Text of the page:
0

I am currently under a contract position till June 2016 and am planning to move from the west coast of the US to the east coast. I work in software industry.

I know that there is no set answer to this but how should I time applying to jobs so that I complete my current contract position? Can you share your experiences for such cross country move for career and family?

Thanks.

  • 4
    Asking for people to share their experience isn't on-topic on this site. We prefer practical questions with real answers. Your other question is answered here. Standard advice in your situation is to start applying early but specify the date when you're available (i.e. when your contract ends) in your cover letter or resume. – Lilienthal Mar 25 '16 at 8:20
1

Start applying now, and give your projected timeframes to the prospective employers. Jobs usually aren't that easy to get that you can safely leave it until the last minute.

I've moved countries more than once, this is what worked for me. Even if you don't get the job you apply for due to the timeframe, you will have a contact at that company for future reference. I've only once made the move without getting a job first, and I don't recommend it unless you have plenty of money. And not a great idea if you're supporting a family.

0

It depends on how marketable your skills are and the amount of experience you have. You have not mentioned in which industry is that you want to work ( financial/telecom etc ). Also depends on your visa situation.

If you are a 7 out of 10 in the latest technologies and have us citizenship , you should bee able to land a job in a month or two .

It also depends if you want to be full time or a contractor.

Relocation packages are offered only to full time employees usually. Keep that in mind. If you move without relocation package , you can still write off moving expenses in tax filings.

Can you resign your position any time and start work in 2-3 weeks ? If that is the case , you can interview any time. Most organizations expect you to join within 2-3 weeks and that is a factor in hiring.

Please consider all above factors.

0

I have done the same thing, just on the reverse direction as I did not like the east coast as much as the other side :)

The first thing employers are going to look, is your availability for a face to face interview and you being on the west coast is not going to make things easy. Close second is the relocation time and expenses. They will assume that you will need/as them to foot the relocation bill (if your will be applying for permanent positions) and if you are not at a senior enough level in your job (i.e. easily replaceable) they will not want to do that. In addition, if they hire you they will know that your relocation will take some time out of your life. As you can imagine, relocation is not only putting your stuff in a truck and unloading them on the other side. Getting used to the new lifestyle, getting to know your surroundings and things like that contribute to a great deal of productivity loss. Take it from the horse's mouth, I relocated to SoCal From Georgia in early 2004 and finally feeling home took me till the end of the 2006. Iam not saying it was harsh all the time, but you know, knowing where to get your car fixed to where you get the best haircut all take time.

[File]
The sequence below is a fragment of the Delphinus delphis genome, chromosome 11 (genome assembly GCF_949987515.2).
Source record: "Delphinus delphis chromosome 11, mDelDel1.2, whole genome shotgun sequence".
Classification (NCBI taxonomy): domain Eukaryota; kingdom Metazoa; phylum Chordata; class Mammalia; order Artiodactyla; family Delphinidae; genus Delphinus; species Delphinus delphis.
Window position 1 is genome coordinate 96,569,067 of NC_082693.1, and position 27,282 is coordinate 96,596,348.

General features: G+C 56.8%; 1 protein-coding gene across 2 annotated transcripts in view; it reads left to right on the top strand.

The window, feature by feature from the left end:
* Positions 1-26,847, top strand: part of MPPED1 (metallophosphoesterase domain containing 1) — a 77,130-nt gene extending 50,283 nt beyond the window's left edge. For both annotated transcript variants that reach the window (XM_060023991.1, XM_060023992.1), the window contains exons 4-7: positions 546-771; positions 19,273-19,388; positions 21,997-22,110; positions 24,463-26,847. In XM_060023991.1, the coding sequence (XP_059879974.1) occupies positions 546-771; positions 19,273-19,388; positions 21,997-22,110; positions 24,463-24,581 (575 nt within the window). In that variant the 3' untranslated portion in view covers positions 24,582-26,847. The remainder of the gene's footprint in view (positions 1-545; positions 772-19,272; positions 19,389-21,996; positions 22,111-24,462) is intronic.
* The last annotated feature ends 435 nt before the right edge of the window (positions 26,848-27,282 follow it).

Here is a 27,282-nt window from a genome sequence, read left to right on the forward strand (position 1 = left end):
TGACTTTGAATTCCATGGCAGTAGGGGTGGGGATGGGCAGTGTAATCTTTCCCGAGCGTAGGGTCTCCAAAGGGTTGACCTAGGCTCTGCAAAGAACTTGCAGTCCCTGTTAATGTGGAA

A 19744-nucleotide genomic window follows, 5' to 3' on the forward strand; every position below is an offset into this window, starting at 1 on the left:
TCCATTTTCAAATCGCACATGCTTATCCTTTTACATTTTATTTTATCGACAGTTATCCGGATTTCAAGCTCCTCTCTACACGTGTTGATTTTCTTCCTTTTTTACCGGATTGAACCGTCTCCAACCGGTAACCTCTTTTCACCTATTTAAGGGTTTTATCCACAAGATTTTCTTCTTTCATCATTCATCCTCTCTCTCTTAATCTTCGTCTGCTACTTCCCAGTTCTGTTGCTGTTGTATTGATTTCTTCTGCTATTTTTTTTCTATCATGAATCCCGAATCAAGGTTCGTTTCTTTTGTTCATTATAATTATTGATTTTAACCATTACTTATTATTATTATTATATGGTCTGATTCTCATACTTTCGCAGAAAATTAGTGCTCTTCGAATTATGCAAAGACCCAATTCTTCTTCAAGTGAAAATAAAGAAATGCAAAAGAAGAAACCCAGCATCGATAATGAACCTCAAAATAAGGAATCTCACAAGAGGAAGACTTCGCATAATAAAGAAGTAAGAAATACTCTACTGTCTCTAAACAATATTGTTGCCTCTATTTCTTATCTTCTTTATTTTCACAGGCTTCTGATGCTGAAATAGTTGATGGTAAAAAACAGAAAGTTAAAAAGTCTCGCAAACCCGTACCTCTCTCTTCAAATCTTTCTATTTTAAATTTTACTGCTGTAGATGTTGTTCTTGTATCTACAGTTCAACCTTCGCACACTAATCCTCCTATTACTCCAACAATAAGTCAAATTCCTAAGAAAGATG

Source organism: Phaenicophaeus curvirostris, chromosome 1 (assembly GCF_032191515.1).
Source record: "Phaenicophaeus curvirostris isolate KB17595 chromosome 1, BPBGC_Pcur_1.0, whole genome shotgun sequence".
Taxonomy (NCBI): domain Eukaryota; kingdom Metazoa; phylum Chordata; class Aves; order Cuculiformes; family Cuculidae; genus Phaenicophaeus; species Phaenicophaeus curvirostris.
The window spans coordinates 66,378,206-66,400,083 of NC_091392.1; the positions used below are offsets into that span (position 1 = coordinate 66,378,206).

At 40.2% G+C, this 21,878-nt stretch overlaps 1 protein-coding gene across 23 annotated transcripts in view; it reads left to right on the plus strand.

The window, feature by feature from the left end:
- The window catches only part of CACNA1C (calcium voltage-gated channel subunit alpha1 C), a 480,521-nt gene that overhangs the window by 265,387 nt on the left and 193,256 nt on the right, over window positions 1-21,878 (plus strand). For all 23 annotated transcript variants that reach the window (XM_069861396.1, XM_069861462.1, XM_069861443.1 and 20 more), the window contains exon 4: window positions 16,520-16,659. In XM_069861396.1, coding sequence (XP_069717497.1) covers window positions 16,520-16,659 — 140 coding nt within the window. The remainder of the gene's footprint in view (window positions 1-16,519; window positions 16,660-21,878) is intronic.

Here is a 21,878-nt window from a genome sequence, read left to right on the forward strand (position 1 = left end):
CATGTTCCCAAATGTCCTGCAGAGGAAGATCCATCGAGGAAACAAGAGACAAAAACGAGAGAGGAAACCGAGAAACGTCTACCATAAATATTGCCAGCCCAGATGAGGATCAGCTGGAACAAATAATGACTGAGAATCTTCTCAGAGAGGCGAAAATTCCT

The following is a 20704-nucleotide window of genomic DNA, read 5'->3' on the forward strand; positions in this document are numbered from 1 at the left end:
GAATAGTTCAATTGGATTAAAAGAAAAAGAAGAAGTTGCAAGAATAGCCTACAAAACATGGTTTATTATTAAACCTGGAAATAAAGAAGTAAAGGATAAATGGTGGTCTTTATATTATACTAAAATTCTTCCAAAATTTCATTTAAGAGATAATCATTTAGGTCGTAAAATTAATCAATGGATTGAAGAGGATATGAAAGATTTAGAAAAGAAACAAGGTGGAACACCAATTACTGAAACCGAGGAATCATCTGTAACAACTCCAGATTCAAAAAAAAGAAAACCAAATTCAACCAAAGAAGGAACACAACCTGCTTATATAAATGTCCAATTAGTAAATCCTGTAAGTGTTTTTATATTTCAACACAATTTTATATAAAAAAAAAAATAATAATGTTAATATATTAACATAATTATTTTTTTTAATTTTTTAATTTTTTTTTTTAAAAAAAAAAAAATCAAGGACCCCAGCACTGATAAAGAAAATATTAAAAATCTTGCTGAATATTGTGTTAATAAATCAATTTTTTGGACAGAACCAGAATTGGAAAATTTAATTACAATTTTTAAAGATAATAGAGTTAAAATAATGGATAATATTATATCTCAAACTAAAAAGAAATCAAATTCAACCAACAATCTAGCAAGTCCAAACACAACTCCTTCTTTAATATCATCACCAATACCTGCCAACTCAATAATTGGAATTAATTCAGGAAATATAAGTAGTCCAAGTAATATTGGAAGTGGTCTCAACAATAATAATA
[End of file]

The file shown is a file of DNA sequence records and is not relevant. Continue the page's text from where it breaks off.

Advice ? Well, if you have a close relative or a friend where you want to be on the East coast, ask their permission if you can use their address as your address on your resumes and profiles. Don't forget to add your resume that you are doing a contract on the west coast and will be available by this and this date. Also, make yourself available for face to face interviews, if necessary at your own expense, for companies that you really want to work for on the right coast. Get a local number (Can you spell Google Voice?) on the locality that you will be, and forward it to your cell phone. All in all, show them you are committed to your new locality, not just a job browser to see what's going around. People tend to hire locally.

Since you are int he same line f business as I am, look for big companies with operations on both coasts. Offer to start on the west and tell them if they like you, you prefer to work on the east coast and can relocate at your own expense. If they really like you, it will be a no brainer. I have a colleague, who just did that and came from NY to LA in the same position last month.

And last but not the least, if you really are certain that you want to live on the east coast, when your contract is over, job or no job, pack your stuff and move there and start looking for jobs locally. You will have a better chance to land something.

Good luck.

Not the answer you're looking for? Browse other questions tagged or ask your own question.